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Moving police officers to street patrol from desk jobs to take 18 months


The Baltimore Police Department's plan to move 325 officers from desk jobs to street patrol could start in a few weeks, but the commissioner emphasized this week that it will be at least 18 months before the reshuffling is complete.

Concerned about a 3,000-member police force that he called top-heavy with administrators, the commissioner said his restructuring followed a consultant's review of every job in the department. In that review, he said, one central question was asked: "Does this job have a direct impact on violent crime?"

"We need to get police officers on the street doing what only police officers can do, and that's deal with criminal activity in our city," Commissioner Thomas C. Frazier said Wednesday.

Police officials were unable to say which administrative jobs would be first to make the transition, but Mr. Frazier listed information retrieval and data entry as examples.

Such jobs, he said, don't need to be handled by sworn officers. Several hundred civilians would be hired in the next 18 months as replacements, he said, a move that could be done within the department's proposed $212 million budget.

News of the restructuring, first reported by The Sun, drew complaints from the president of the police union, who said the additional officers, while welcome, would do little to offset the attrition plaguing the department.

City Council President Mary Pat Clarke, who is running for mayor, also criticized the plan, charging that it was sparked by politics, not a desire to prevent crime. Yesterday's news conference was held the day after Mayor Kurt L. Schmoke kicked off his re-election bid.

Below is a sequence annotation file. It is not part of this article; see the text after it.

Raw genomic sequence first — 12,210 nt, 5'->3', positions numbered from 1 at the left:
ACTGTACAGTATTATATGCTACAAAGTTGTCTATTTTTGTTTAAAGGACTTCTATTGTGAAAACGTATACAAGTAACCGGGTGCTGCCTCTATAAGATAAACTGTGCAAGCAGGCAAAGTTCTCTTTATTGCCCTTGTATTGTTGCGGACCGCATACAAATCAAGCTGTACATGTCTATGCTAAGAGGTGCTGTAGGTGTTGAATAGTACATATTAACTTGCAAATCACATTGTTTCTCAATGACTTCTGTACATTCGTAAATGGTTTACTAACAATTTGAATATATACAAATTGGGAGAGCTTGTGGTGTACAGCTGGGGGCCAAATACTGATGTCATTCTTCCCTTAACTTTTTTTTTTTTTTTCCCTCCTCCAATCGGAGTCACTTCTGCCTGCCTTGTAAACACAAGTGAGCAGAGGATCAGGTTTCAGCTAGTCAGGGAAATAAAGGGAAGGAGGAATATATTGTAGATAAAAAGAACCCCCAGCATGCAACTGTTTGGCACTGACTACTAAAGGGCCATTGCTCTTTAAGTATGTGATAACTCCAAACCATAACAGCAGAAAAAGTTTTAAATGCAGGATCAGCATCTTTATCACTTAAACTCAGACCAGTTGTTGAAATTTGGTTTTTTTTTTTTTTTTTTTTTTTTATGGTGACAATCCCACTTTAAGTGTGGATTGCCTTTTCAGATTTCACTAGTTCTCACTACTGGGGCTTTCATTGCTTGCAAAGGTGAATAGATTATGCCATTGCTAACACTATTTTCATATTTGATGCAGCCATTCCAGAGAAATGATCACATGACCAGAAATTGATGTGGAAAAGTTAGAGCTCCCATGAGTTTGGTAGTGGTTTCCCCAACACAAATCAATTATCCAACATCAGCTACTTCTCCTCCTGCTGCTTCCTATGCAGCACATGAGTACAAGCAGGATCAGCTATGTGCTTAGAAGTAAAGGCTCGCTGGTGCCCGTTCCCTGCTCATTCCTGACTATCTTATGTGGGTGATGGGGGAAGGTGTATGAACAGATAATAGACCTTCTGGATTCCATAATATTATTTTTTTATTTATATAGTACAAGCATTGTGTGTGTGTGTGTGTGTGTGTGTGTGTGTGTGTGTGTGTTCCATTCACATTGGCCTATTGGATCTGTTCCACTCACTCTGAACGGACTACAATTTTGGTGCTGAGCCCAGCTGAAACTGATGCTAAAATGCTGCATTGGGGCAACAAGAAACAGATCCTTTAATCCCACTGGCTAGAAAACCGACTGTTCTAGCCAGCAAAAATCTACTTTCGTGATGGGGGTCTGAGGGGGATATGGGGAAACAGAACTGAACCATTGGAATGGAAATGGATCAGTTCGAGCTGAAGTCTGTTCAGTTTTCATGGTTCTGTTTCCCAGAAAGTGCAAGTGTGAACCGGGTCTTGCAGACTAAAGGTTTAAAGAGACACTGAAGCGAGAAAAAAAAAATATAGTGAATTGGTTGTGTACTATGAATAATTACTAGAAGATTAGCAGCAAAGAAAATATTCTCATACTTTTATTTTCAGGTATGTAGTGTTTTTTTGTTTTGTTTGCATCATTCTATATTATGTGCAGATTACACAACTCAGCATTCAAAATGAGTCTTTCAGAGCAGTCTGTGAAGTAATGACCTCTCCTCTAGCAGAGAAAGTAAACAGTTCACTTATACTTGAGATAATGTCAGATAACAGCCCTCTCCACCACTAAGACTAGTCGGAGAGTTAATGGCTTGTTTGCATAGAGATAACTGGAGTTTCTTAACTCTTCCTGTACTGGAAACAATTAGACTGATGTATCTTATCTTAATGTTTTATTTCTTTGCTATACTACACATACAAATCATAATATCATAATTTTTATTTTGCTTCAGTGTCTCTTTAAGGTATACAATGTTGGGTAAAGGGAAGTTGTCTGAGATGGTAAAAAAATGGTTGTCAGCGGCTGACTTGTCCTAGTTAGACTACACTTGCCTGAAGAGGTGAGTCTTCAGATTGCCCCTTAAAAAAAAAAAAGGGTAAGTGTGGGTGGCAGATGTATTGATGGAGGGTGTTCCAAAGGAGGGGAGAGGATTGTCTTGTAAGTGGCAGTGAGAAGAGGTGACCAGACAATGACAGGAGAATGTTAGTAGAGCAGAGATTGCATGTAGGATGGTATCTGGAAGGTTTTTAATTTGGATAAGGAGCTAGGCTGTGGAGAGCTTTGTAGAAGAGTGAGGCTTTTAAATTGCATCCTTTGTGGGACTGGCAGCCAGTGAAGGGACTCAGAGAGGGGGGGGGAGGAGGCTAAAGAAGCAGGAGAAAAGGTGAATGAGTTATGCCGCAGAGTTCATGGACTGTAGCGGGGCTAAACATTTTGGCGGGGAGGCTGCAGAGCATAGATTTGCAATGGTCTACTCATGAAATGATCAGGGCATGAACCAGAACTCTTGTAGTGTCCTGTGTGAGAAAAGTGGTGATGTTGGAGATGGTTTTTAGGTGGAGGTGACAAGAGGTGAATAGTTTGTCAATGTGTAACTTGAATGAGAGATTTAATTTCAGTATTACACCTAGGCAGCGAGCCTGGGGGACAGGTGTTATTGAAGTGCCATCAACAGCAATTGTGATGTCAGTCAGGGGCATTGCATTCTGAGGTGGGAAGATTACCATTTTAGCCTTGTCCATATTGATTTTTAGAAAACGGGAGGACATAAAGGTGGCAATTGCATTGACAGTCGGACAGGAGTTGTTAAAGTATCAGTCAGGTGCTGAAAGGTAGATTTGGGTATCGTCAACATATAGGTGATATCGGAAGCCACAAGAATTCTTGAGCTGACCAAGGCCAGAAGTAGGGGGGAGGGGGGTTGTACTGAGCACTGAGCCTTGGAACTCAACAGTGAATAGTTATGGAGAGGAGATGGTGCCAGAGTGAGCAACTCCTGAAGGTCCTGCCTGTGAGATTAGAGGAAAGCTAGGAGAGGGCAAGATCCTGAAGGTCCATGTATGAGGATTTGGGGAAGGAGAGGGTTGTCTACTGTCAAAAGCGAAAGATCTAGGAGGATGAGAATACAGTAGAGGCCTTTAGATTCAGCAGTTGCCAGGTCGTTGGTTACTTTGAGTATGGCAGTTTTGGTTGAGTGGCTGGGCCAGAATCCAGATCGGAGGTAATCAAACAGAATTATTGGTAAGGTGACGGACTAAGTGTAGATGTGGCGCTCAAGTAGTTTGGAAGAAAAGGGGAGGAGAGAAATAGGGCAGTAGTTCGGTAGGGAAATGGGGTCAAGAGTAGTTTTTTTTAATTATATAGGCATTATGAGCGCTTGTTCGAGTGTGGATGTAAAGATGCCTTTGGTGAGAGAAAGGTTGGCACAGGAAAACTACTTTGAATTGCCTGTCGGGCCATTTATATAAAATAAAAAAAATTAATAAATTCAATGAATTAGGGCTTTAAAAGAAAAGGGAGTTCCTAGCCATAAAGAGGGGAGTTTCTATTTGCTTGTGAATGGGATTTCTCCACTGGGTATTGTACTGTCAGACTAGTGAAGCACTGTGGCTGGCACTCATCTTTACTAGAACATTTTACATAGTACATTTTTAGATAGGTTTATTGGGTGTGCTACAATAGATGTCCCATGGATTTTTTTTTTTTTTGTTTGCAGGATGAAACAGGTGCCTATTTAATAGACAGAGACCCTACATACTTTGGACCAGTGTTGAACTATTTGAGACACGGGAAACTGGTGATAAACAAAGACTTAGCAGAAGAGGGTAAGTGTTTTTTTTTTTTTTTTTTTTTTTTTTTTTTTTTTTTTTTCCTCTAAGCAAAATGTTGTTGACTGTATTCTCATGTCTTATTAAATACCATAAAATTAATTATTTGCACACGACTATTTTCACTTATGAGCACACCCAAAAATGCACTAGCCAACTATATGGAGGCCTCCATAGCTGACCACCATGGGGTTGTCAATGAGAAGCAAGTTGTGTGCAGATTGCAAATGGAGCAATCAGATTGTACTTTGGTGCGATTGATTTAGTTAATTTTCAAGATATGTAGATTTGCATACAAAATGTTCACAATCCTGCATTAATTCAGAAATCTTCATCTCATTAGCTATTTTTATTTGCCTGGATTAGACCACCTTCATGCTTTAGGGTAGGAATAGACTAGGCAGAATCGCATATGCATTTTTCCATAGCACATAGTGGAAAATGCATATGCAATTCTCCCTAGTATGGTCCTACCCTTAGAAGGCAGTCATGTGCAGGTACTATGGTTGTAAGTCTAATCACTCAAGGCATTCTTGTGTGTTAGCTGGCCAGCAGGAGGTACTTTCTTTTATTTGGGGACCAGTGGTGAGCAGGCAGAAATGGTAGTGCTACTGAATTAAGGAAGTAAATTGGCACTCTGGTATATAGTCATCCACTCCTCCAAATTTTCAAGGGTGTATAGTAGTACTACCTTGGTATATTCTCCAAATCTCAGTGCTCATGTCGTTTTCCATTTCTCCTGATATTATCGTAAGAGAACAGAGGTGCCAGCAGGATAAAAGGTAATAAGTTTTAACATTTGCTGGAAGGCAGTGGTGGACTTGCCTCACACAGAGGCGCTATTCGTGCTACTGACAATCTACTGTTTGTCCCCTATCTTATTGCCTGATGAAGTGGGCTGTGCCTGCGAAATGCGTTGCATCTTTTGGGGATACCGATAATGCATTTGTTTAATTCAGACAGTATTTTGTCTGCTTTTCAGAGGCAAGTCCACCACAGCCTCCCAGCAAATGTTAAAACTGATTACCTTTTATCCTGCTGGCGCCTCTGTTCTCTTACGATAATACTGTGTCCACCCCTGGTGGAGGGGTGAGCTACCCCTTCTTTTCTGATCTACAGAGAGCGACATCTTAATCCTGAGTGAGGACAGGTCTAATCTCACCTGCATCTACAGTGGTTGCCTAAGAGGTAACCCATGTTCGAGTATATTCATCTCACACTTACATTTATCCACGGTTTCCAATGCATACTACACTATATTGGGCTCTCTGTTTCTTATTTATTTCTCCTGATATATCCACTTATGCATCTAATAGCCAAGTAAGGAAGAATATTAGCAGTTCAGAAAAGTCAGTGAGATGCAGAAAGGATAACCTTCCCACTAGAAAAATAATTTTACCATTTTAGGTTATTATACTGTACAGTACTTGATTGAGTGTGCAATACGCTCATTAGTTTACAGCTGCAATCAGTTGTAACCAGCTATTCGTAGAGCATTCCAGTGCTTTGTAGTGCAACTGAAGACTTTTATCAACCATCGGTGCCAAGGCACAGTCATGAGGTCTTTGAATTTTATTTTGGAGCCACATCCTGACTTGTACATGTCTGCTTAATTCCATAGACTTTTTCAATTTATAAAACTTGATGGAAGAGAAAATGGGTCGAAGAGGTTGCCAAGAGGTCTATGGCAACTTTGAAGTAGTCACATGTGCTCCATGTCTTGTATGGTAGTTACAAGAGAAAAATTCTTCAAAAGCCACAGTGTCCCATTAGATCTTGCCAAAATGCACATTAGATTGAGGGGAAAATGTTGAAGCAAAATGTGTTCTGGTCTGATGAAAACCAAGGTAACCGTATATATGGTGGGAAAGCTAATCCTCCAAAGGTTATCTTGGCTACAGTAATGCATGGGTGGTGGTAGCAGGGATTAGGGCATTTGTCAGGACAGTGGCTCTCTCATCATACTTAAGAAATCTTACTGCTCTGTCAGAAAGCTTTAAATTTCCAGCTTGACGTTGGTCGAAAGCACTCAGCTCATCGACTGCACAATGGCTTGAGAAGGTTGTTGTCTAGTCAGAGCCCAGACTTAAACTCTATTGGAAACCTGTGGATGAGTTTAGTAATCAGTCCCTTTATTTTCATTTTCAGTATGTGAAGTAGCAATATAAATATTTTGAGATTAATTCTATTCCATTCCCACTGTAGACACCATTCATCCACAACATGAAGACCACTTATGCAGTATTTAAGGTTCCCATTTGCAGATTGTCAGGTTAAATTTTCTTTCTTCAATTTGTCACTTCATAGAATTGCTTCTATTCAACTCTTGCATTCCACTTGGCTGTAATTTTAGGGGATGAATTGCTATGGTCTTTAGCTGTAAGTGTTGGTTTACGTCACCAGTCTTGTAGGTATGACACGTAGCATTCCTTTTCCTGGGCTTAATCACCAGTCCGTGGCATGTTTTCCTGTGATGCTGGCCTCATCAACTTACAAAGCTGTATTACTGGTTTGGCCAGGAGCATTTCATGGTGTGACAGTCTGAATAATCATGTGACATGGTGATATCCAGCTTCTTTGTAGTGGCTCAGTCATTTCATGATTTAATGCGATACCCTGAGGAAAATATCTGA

Mr. Frazier disputed Mrs. Clarke's charge. He said the $129,000 contract with Management Partners of Cincinnati was signed in November, and the consultants just completed their work.

"It is time for us to come to grips with the fact that we can deliver police service in a more effective way," he said. "I don't see any reason to hold off on implementation of the plan." The department employs 3,103 sworn police officers and 608 civilians. Of that total, 1,541, or 42 percent, are doing administrative or support work -- a number Mr. Frazier called "excessively high."

Some administrative workers must be sworn officers -- those who conduct internal investigations, for example. But other administrative jobs now being done by sworn officers can be eliminated or consolidated, Mr. Frazier said.

The plan calls for the patrol unit to get an additional 293 officers by the end of 1996, boosting its size from 1,956 officers to 2,249. The Criminal Investigation Bureau would get an additional 32 officers, increasing its size from 211 to 243.

Nearly half of the reassigned officers would become available VTC when the state opens its central booking and intake facility next to the city detention center this summer.

The city would begin closing lockups in its nine district police stations, eliminating the need for booking officers. Mr. Frazier said that would free 162 police officers.

Officials expect many of those veteran workers to be hired by the state, freeing their positions for hiring street patrol officers.

The consultant's study also recommends that the department eliminate the section where sworn officers with medical problems do paperwork and other light duties.

Many disabled officers are assigned to the section permanently as they await their 20th anniversary, when they can retire with full benefits. The consultant found that 134 officers were assigned to that section, though no information was available on the number of permanent assignments.

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